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Trump Given False Credit For Bush- And Obama-Era Space Program

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Today the Space X Dragon “Endeavor” launched. It was the first time since 2011 that the U.S. had launched humans into space. The Commercial Crew Development Program was started during the George W. Bush administration, and was expanded through the NASA Authorization Act of 2010, approved by Congress and signed by President Obama.

JimBridenstine, the Administrator of NASA, was nominated by President Trump in 2017 and the Senate confirmed him in 2018 with a party-line vote, 50-49. All previous NASA administrators have been scientists or engineers — Bridenstine is neither. He is the first politician to head NASA.

Bridenstine gave a speech after the launch where the focus was put on the accomplishments of Trump, and the previous administrations’ roles in this mission were never mentioned. Bridenstine made a point to mention that there were layoffs at NASA in 2010, a pointed jab at the Obama administration. The reason for the layoffs was that the space shuttle missions were wrapping up. As you read above, the NASA Authorization Act of 2010, signed by President Obama, expanded the crew development program. All contracts for today’s mission, including SpaceX’s, were completed during the Obama administration.  Trump and Pence also spoke at the event. Space.com described Trump’s address after the launch as something that “sounded like a campaign speech.”

Later, Bridenstine gave an interview where the questions were focused on Trump. Bridenstine offered, “We now have an administration that is fully supportive of our spaceflight initiatives…but also from a Space Force perspective.” Keep in mind, again, that the crew development program was started during the George W. Bush administration, and expanded during the Obama administration.

The U.S. Air Force already had jurisdiction over space, so the creation of the Space Force was redundant. Astronaut Mark Kelly said of Space Force in a tweet, “This is a dumb idea. The Air Force does this already. That is their job. What’s next? We move submarines to the 7th branch and call it the under-the-sea force?”

Bridenstine added during the interview, “[Trump] also said were going to go to the moon by 2024.  That means he’s putting himself at risk to say, ‘look, I’m going to be accountable, potentially, I’m going to be accountable to the initiatives that I put forward,’ and I think that’s, we have not had that kind of leadership for space in a long, long time and I’m so grateful for it.”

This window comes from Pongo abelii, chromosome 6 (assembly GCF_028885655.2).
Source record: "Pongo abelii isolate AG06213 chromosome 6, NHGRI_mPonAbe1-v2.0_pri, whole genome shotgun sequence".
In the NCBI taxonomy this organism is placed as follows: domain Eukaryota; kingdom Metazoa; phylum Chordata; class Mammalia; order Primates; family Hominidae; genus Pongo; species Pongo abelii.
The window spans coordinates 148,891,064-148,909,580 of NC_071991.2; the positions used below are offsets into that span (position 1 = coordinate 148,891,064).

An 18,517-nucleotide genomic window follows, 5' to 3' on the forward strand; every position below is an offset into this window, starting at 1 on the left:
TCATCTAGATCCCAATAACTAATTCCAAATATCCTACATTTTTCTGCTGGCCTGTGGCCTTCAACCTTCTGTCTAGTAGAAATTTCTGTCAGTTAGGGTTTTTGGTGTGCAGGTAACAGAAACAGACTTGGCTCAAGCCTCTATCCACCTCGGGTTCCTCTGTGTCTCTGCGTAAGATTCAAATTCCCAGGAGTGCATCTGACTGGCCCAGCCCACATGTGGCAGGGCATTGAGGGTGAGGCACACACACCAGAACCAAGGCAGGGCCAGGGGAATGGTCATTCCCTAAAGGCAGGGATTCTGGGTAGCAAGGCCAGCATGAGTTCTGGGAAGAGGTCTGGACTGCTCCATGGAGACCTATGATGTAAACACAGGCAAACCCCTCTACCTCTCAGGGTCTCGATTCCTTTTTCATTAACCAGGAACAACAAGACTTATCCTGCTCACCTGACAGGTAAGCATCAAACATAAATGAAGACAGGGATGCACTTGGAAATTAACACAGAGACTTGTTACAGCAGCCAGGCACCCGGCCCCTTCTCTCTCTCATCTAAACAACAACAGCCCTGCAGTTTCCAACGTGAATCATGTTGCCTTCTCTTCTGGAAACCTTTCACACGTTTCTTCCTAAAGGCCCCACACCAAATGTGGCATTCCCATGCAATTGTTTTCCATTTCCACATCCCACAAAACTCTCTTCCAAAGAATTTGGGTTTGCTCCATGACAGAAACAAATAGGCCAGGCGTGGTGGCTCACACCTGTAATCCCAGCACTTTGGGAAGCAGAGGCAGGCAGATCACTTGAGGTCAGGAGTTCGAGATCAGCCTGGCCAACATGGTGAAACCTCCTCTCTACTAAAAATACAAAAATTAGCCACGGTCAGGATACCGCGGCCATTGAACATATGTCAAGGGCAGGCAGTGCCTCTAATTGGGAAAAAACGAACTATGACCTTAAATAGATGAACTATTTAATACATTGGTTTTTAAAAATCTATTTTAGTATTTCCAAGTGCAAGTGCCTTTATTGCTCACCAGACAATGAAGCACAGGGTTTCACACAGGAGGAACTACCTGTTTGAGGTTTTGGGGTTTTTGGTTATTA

A plan to go to the moon, as you can expect, takes years of preparation. Much longer than Trump has been in office. It’s unclear what risk Bridenstine was referring to, as the initiatives for the crew development program were begun during the George W. Bush administration.

This speech and interview were a marked shift from statements Bridenstine made three days prior, a day before the initial planned Dragon launch.  On May 27th, an interview with Elon Musk and Bridenstine had comments from Bridenstine that focused on the contributions of NASA and SpaceX to the Dragon mission and didn’t mention Trump at all.

Three days later, what appeared originally to be a NASA administrator that is a little out of his element but just really likes space turned into an administrator that rarely acknowledged the endless amount of manpower put into the crew development program. Bridenstine appeared to go from space enthusiast to Trump campaign manager.

Some space enthusiasts expressed dismay at Bridenstine’s speech and interview, including the constant focus on Trump. Journalist Henry Brean tweeted, “What better moment is there for the NASA administrator to talk about the big risk the president is taking than when two astronauts are riding a rocket into space?”

Source:-forbes

 

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Edited By Harry Miller

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Satellite-carrying rocket 'lost' after New Zealand launch – The Jakarta Post – Jakarta Post

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A commercial rocket carrying seven satellites was “lost” after take-off Sunday from a New Zealand launch pad, the owner Rocket Lab said.

“We lost the flight late into the mission,” Peter Beck, Rocket Lab’s founder and chief executive, tweeted. 

“I am incredibly sorry that we failed to deliver our customers’ satellites today. Rest assured we will find the issue, correct it and be back on the pad soon.”

Rocket Lab lists itself as a US company with headquarters at a wholly-owned New Zealand subsidiary and specializes in delivering small satellites to low Earth orbit.

Its backers include US companies Khosla Ventures, Bessemer Venture Partners, Lockheed Martin, Promus Ventures and Data Collective.  

The failed mission, the company’s 13th payload launch, had been named “Pics Or It Didn’t Happen”.

In a statement on its website, Rocket Lab said it had experienced an “anomaly” four minutes into the flight and was working closely with the Federal Aviation Administration in the United States to identify the cause.

The rocket was carrying satellites for companies Spaceflight, Canon Electronics, Planet and In-Space Missions, Beck said.

“Today’s anomaly is a reminder that space launch can be unforgiving, but we will identify the issue, rectify it, and be safely back on the pad as soon as possible.”

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July's full 'Buck Moon' wows skywatchers despite lackluster lunar eclipse – Space.com

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Macy’s fireworks go off on the top of the Empire State Building as the full buck moon rises in the sky on July 4, 2020 as seen from Weehawken, New Jersey. (Image credit: Gary Hershorn/Getty Images)

Some skywatchers may have seen more than mere fireworks in the night sky during their Fourth of July celebrations on Saturday: the full moon.

Overnight on Saturday and Sunday (July 4 and 5), July’s full “Buck Moon” dipped through the outermost edges in a penumbral lunar eclipse. While the lunar eclipse was subtle and difficult to see — one eclipse expert said it would “invisible” — the full moon was still a spectacular sight for skywatchers around the world.